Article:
Clearly, these aren't testing the same thing in the same way. Asking which test is a better measure, though, assumes it's agreed-upon what they're supposed to be measuring. Clearly they're weighting different types of questions differently -- in particular, they seem to be weighting easy questions more heavily now than they used to.

Fundamentally, I think what happened is when we started referring to "standard-referenced" tests as distinct from "norm-referenced" tests, we implicitly convinced ourselves of the lie that those standards -- and the way they're weighted -- aren't themselves based on norms. Because what does "third-grade knowledge" mean other than knowledge that successful third-graders tend to have?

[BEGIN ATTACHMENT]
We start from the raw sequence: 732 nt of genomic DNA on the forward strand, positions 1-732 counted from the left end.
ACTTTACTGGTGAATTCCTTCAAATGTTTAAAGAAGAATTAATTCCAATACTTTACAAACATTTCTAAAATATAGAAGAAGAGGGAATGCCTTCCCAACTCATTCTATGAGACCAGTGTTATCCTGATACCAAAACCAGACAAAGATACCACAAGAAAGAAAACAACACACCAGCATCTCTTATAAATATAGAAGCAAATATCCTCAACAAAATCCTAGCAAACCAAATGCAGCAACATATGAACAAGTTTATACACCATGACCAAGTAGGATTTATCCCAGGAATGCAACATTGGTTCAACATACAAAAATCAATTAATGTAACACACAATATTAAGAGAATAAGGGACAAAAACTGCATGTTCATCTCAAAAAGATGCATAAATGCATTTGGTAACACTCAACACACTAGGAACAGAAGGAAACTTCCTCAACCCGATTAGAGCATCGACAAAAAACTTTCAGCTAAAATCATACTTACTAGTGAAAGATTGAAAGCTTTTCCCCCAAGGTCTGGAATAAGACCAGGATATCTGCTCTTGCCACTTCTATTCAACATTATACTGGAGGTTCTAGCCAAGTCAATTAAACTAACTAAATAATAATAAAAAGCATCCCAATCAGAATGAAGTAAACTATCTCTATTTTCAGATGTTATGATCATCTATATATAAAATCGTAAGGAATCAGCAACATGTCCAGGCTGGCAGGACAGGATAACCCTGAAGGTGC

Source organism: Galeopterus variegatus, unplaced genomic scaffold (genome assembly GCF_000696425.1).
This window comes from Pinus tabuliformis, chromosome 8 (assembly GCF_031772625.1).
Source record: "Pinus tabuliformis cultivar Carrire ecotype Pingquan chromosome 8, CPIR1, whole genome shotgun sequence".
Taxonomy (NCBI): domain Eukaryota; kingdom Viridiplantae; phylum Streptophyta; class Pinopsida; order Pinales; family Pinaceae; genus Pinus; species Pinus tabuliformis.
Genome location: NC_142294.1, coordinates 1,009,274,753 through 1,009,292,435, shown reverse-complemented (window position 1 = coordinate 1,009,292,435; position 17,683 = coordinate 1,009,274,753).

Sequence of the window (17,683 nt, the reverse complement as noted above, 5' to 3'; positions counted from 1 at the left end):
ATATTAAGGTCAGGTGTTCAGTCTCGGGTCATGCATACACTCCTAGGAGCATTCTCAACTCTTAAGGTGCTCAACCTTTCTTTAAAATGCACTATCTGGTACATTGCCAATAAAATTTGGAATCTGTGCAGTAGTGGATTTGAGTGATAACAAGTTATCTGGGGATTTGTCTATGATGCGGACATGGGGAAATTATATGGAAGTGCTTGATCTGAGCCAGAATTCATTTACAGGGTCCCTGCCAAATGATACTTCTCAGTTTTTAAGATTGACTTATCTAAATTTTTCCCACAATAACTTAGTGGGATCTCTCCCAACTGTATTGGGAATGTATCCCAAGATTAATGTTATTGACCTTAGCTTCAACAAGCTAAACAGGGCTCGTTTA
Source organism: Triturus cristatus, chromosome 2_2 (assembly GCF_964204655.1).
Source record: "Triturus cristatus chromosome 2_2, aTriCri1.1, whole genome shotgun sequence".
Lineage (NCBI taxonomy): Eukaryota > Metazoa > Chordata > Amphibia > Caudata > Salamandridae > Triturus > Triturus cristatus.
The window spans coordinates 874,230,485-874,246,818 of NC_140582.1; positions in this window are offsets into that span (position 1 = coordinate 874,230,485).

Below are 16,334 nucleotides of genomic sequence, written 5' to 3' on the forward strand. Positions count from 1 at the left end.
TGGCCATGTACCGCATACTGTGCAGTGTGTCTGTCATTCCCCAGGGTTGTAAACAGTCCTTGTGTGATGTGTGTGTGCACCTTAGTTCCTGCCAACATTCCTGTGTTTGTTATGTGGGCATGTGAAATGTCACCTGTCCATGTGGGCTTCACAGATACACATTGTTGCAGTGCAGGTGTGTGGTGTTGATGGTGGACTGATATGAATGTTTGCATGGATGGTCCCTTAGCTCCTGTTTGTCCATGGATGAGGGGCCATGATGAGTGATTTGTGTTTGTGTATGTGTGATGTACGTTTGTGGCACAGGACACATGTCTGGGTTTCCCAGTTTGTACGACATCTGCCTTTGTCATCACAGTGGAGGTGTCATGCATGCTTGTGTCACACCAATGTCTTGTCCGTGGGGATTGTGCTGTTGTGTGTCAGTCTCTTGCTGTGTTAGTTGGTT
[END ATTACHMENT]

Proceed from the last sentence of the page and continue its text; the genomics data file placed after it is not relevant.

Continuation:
This also has to change the way we think about value added, and therefore, about teacher rewards. The fundamental problem here is that it's not obvious that, in general, equal test gains represent equal teacher quality. Under equally good teaching, will students at all points on the spectrum progress equally (in other words, is it the same amount of work to bring a student from a 30 to a 60 as it is to get them from a 60 to a 90)? If so, then those gains should reward teachers the same amount. But if not -- if, for example, getting someone from a 30 to a 40 takes as much work as getting someone else from a 60 to a 90 -- we should be weighting gains accordingly, so we're not paying teachers more for teaching smart kids.